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FSB Goes After Telegram Encryption Keys, Founder Claims

Pavel Durov TechCrunch / Flickr (CC BY 2.0)

Russia’s Federal Security Service (FSB) is seeking the encryption keys to the popular Telegram messaging app, its founder Pavel Durov said Wednesday.

Durov agreed to register Telegram with a government database in June after Russia's media censor threatened to block the service. He stopped short of complying with a new law that requires websites and applications to store users’ data for six months starting next year.

Writing on his personal Telegram channel early Wednesday, Durov said Russia is “rushing to join Iran in filing charges against the Telegram management."

“They seem to be unhappy because we won't comply with the unconstitutional ‘Yarovaya laws' and won't give them the encryption keys they wanted,” he said in an English-language post.

The law, which comes into force July 1, 2018, is named after its champion, State Duma Deputy Irina Yarovaya. In addition to the local storage stipulations, the law allows the FSB access to users’ messaging data without a court order.

The "Yarovaya law” requires companies to provide the FSB with encryption keys, and in effect mandates secret ways for the authorities to bypass authentication, a method known as a backdoor.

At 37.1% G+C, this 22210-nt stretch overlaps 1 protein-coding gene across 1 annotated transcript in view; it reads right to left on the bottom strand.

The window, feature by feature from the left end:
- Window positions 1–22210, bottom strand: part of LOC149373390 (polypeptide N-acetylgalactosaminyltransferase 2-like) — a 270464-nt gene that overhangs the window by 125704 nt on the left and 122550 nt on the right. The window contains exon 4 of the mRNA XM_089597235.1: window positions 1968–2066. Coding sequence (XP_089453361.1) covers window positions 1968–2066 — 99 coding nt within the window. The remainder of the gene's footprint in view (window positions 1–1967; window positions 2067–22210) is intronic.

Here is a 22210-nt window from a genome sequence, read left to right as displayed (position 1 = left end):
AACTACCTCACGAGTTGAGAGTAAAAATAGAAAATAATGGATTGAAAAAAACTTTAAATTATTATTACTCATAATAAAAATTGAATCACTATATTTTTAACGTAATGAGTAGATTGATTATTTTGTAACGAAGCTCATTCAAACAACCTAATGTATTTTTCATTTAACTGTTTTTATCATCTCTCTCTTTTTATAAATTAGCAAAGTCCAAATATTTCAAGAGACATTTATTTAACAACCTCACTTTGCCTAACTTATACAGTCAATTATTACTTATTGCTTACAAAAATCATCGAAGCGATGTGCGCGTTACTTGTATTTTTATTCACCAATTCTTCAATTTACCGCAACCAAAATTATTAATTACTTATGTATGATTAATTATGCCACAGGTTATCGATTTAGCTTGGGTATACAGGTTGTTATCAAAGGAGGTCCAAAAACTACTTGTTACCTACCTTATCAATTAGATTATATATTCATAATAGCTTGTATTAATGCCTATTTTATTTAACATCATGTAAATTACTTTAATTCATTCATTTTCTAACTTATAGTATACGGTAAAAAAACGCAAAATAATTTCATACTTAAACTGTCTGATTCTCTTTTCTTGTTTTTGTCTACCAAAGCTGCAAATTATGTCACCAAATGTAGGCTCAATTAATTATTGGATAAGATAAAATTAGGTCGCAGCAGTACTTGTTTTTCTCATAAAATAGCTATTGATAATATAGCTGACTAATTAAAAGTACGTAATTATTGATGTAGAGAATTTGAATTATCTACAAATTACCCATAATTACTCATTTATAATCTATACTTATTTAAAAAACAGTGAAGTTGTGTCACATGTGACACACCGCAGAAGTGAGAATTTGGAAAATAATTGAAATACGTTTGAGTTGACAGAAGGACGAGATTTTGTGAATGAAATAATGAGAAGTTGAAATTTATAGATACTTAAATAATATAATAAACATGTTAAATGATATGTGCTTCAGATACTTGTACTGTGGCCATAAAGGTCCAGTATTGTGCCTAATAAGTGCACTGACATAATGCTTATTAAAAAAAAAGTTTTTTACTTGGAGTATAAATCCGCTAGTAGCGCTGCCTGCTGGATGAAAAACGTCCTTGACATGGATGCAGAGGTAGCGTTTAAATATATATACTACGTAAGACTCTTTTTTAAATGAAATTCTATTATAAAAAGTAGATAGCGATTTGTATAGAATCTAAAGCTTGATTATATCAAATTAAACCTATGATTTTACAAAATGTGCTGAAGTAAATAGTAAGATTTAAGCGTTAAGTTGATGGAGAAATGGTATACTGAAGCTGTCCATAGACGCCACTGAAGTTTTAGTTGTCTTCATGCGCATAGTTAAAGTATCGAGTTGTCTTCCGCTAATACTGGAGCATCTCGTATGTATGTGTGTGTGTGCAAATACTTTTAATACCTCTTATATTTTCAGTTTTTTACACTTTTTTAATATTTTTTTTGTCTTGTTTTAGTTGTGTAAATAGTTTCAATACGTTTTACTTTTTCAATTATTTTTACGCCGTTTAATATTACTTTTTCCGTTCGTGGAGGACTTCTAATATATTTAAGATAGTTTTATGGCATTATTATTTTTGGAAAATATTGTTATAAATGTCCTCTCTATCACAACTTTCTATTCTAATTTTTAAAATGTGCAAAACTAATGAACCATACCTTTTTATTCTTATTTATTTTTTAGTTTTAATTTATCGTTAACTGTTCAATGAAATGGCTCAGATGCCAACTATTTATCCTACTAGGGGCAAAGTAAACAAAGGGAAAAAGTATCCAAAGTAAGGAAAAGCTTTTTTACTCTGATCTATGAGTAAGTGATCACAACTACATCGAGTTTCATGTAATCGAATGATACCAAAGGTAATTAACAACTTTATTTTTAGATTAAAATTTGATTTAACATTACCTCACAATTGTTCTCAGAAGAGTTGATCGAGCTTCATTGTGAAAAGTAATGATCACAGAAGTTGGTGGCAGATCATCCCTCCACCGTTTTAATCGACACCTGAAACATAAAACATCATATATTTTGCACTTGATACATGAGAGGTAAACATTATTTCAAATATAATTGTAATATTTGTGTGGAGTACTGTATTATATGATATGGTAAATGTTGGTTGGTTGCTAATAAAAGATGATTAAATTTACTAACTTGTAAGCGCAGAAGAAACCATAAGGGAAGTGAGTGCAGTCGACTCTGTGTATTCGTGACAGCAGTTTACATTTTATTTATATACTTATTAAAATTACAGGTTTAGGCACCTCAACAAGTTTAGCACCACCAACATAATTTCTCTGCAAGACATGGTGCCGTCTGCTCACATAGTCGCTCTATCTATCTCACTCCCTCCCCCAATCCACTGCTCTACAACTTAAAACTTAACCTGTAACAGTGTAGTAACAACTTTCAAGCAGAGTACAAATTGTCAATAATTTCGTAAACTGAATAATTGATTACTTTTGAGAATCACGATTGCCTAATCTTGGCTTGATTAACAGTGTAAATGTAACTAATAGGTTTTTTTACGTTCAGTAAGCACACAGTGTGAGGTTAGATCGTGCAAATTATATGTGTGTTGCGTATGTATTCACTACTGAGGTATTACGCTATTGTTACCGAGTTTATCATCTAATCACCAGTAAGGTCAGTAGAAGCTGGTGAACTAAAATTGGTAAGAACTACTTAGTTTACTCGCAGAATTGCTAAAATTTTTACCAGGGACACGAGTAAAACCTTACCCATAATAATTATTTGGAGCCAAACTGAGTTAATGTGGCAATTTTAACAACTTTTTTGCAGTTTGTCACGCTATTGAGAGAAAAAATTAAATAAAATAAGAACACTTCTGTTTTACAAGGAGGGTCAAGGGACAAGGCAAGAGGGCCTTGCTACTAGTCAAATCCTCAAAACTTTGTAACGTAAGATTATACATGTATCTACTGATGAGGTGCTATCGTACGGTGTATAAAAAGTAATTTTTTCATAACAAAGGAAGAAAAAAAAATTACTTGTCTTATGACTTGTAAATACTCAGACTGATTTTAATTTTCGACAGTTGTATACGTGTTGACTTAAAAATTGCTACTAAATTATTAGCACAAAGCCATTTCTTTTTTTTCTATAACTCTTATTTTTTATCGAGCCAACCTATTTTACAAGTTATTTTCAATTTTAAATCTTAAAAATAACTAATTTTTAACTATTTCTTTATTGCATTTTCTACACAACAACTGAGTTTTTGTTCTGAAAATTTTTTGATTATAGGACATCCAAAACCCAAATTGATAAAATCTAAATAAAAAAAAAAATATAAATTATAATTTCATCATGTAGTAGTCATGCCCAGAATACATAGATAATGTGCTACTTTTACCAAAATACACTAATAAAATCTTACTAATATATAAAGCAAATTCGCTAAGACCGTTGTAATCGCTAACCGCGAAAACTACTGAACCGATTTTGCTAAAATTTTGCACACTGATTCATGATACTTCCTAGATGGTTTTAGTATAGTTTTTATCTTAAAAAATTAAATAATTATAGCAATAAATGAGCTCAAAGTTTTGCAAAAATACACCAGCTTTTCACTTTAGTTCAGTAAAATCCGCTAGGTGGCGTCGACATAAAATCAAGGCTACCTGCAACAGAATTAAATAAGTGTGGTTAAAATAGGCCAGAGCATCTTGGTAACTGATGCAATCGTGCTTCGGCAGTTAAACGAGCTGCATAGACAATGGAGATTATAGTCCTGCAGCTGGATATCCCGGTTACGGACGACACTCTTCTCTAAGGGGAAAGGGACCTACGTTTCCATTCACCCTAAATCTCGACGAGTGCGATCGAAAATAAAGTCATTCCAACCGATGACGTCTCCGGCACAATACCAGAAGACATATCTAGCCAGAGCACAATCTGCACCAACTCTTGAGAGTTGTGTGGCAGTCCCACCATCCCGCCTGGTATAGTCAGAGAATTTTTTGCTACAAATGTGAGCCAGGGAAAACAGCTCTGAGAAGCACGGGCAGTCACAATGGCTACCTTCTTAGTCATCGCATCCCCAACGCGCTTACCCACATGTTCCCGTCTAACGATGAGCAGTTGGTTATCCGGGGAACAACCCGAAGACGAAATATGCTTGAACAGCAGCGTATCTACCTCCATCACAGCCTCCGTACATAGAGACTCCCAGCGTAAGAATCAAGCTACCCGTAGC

The FSB filed an administrative violation against Telegram for failing to submit “information required to decode the received, transmitted, delivered and (or) processed e-mails," according to a Sept. 14 letter that Durov attached to his post on the VK social network.

Russia’s media censor, Roskomnadzor, began blocking messaging services that refuse to hand over information for the government’s "Register of Information Disseminators” last spring.

The register, a list of every website allowing the publication of user-generated content, was set up in 2014.

Durov told the Vedomosti newspaper that it was unclear whether the administrative violation report would lead to Telegram being blocked in Russia.

He cited lawyers as saying that these administrative charges could complicate his travels to and from Russia.

In his Telegram channel, Durov responded to Iran’s criminal case against him on charges of providing services to terrorists, saying he wished he could visit Iran, but that it was “more painful” to not visit Russia because of his parents.

“But Mom and Dad are not too old to travel and the globe is still pretty big."

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